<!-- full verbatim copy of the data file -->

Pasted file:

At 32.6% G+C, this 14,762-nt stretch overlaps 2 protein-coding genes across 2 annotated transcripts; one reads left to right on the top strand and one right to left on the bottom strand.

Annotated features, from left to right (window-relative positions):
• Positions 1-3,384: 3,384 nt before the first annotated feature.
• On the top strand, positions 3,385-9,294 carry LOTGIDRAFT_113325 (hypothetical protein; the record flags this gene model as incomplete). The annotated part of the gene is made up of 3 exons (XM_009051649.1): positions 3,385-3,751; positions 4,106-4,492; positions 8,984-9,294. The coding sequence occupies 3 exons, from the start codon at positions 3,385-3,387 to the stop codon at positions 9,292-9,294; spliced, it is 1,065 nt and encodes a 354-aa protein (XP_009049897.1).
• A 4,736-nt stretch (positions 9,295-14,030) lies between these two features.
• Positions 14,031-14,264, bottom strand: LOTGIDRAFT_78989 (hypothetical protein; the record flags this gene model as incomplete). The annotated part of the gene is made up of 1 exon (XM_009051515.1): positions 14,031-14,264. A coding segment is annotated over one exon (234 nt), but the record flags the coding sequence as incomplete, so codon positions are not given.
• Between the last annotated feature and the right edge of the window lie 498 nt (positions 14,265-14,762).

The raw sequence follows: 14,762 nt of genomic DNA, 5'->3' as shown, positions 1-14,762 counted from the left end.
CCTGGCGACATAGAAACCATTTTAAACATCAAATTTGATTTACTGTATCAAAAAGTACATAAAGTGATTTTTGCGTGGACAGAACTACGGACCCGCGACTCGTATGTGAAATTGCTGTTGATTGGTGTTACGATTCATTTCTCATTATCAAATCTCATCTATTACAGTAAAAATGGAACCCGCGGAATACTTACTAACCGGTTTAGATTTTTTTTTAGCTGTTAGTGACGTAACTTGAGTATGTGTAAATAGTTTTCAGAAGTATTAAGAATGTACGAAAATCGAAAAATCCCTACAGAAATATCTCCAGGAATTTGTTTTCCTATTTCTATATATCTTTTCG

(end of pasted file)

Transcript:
At 32.6% G+C, this 14,762-nt stretch overlaps 2 protein-coding genes across 2 annotated transcripts; one reads left to right on the top strand and one right to left on the bottom strand.

Annotated features, from left to right (window-relative positions):
• Positions 1-3,384: 3,384 nt before the first annotated feature.
• On the top strand, positions 3,385-9,294 carry LOTGIDRAFT_113325 (hypothetical protein; the record flags this gene model as incomplete). The annotated part of the gene is made up of 3 exons (XM_009051649.1): positions 3,385-3,751; positions 4,106-4,492; positions 8,984-9,294. The coding sequence occupies 3 exons, from the start codon at positions 3,385-3,387 to the stop codon at positions 9,292-9,294; spliced, it is 1,065 nt and encodes a 354-aa protein (XP_009049897.1).
• A 4,736-nt stretch (positions 9,295-14,030) lies between these two features.
• Positions 14,031-14,264, bottom strand: LOTGIDRAFT_78989 (hypothetical protein; the record flags this gene model as incomplete). The annotated part of the gene is made up of 1 exon (XM_009051515.1): positions 14,031-14,264. A coding segment is annotated over one exon (234 nt), but the record flags the coding sequence as incomplete, so codon positions are not given.
• Between the last annotated feature and the right edge of the window lie 498 nt (positions 14,265-14,762).

The raw sequence follows: 14,762 nt of genomic DNA, 5'->3' as shown, positions 1-14,762 counted from the left end.
CCTGGCGACATAGAAACCATTTTAAACATCAAATTTGATTTACTGTATCAAAAAGTACATAAAGTGATTTTTGCGTGGACAGAACTACGGACCCGCGACTCGTATGTGAAATTGCTGTTGATTGGTGTTACGATTCATTTCTCATTATCAAATCTCATCTATTACAGTAAAAATGGAACCCGCGGAATACTTACTAACCGGTTTAGATTTTTTTTTAGCTGTTAGTGACGTAACTTGAGTATGTGTAAATAGTTTTCAGAAGTATTAAGAATGTACGAAAATCGAAAAATCCCTACAGAAATATCTCCAGGAATTTGTTTTCCTATTTCTATATATCTTTTCG